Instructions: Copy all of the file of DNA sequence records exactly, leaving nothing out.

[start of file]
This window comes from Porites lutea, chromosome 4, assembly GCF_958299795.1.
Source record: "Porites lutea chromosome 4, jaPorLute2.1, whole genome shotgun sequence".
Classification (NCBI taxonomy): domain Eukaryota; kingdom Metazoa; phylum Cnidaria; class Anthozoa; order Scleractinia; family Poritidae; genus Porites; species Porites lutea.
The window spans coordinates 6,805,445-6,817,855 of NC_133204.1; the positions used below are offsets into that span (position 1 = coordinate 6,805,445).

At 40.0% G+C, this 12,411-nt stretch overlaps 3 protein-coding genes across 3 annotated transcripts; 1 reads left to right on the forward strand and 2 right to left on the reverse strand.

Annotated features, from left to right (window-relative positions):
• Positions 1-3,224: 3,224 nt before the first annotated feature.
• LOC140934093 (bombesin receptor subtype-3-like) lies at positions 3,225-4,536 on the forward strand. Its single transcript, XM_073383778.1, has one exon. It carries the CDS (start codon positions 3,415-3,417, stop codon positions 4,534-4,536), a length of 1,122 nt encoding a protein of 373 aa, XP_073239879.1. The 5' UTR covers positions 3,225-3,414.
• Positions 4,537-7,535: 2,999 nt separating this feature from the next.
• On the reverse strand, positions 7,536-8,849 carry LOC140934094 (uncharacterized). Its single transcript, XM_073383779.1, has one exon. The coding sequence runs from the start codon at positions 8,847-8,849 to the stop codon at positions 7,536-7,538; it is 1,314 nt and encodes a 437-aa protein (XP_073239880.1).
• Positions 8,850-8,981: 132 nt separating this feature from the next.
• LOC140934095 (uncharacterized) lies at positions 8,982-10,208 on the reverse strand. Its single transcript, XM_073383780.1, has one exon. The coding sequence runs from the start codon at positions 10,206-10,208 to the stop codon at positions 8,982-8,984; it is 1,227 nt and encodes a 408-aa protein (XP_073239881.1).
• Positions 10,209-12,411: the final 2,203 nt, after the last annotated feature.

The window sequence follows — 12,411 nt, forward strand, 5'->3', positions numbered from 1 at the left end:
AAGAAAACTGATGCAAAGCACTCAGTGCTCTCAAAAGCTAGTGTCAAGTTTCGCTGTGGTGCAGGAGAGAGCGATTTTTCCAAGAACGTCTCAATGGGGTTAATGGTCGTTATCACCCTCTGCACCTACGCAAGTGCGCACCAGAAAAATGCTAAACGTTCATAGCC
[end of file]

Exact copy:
This window comes from Porites lutea, chromosome 4, assembly GCF_958299795.1.
Source record: "Porites lutea chromosome 4, jaPorLute2.1, whole genome shotgun sequence".
Classification (NCBI taxonomy): domain Eukaryota; kingdom Metazoa; phylum Cnidaria; class Anthozoa; order Scleractinia; family Poritidae; genus Porites; species Porites lutea.
The window spans coordinates 6,805,445-6,817,855 of NC_133204.1; the positions used below are offsets into that span (position 1 = coordinate 6,805,445).

At 40.0% G+C, this 12,411-nt stretch overlaps 3 protein-coding genes across 3 annotated transcripts; 1 reads left to right on the forward strand and 2 right to left on the reverse strand.

Annotated features, from left to right (window-relative positions):
• Positions 1-3,224: 3,224 nt before the first annotated feature.
• LOC140934093 (bombesin receptor subtype-3-like) lies at positions 3,225-4,536 on the forward strand. Its single transcript, XM_073383778.1, has one exon. It carries the CDS (start codon positions 3,415-3,417, stop codon positions 4,534-4,536), a length of 1,122 nt encoding a protein of 373 aa, XP_073239879.1. The 5' UTR covers positions 3,225-3,414.
• Positions 4,537-7,535: 2,999 nt separating this feature from the next.
• On the reverse strand, positions 7,536-8,849 carry LOC140934094 (uncharacterized). Its single transcript, XM_073383779.1, has one exon. The coding sequence runs from the start codon at positions 8,847-8,849 to the stop codon at positions 7,536-7,538; it is 1,314 nt and encodes a 437-aa protein (XP_073239880.1).
• Positions 8,850-8,981: 132 nt separating this feature from the next.
• LOC140934095 (uncharacterized) lies at positions 8,982-10,208 on the reverse strand. Its single transcript, XM_073383780.1, has one exon. The coding sequence runs from the start codon at positions 10,206-10,208 to the stop codon at positions 8,982-8,984; it is 1,227 nt and encodes a 408-aa protein (XP_073239881.1).
• Positions 10,209-12,411: the final 2,203 nt, after the last annotated feature.

The window sequence follows — 12,411 nt, forward strand, 5'->3', positions numbered from 1 at the left end:
AAGAAAACTGATGCAAAGCACTCAGTGCTCTCAAAAGCTAGTGTCAAGTTTCGCTGTGGTGCAGGAGAGAGCGATTTTTCCAAGAACGTCTCAATGGGGTTAATGGTCGTTATCACCCTCTGCACCTACGCAAGTGCGCACCAGAAAAATGCTAAACGTTCATAGCC